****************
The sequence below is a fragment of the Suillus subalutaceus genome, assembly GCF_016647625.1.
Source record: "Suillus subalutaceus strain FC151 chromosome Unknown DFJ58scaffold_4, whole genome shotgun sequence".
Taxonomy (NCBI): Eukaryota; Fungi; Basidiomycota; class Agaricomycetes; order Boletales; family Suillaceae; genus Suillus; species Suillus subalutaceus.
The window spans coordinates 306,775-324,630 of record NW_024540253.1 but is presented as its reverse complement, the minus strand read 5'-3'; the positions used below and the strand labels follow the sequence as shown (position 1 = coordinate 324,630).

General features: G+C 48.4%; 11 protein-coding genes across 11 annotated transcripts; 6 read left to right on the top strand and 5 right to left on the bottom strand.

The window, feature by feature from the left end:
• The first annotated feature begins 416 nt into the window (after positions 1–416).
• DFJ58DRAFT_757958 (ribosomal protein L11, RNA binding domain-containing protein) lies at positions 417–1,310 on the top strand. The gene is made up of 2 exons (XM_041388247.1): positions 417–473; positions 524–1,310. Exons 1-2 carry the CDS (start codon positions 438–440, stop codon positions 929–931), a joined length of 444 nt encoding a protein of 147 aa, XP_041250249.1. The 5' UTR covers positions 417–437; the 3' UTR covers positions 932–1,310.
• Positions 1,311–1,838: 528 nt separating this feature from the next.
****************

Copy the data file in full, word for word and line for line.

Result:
The sequence below is a fragment of the Suillus subalutaceus genome, assembly GCF_016647625.1.
Source record: "Suillus subalutaceus strain FC151 chromosome Unknown DFJ58scaffold_4, whole genome shotgun sequence".
Taxonomy (NCBI): Eukaryota; Fungi; Basidiomycota; class Agaricomycetes; order Boletales; family Suillaceae; genus Suillus; species Suillus subalutaceus.
The window spans coordinates 306,775-324,630 of record NW_024540253.1 but is presented as its reverse complement, the minus strand read 5'-3'; the positions used below and the strand labels follow the sequence as shown (position 1 = coordinate 324,630).

General features: G+C 48.4%; 11 protein-coding genes across 11 annotated transcripts; 6 read left to right on the top strand and 5 right to left on the bottom strand.

The window, feature by feature from the left end:
• The first annotated feature begins 416 nt into the window (after positions 1–416).
• DFJ58DRAFT_757958 (ribosomal protein L11, RNA binding domain-containing protein) lies at positions 417–1,310 on the top strand. The gene is made up of 2 exons (XM_041388247.1): positions 417–473; positions 524–1,310. Exons 1-2 carry the CDS (start codon positions 438–440, stop codon positions 929–931), a joined length of 444 nt encoding a protein of 147 aa, XP_041250249.1. The 5' UTR covers positions 417–437; the 3' UTR covers positions 932–1,310.
• Positions 1,311–1,838: 528 nt separating this feature from the next.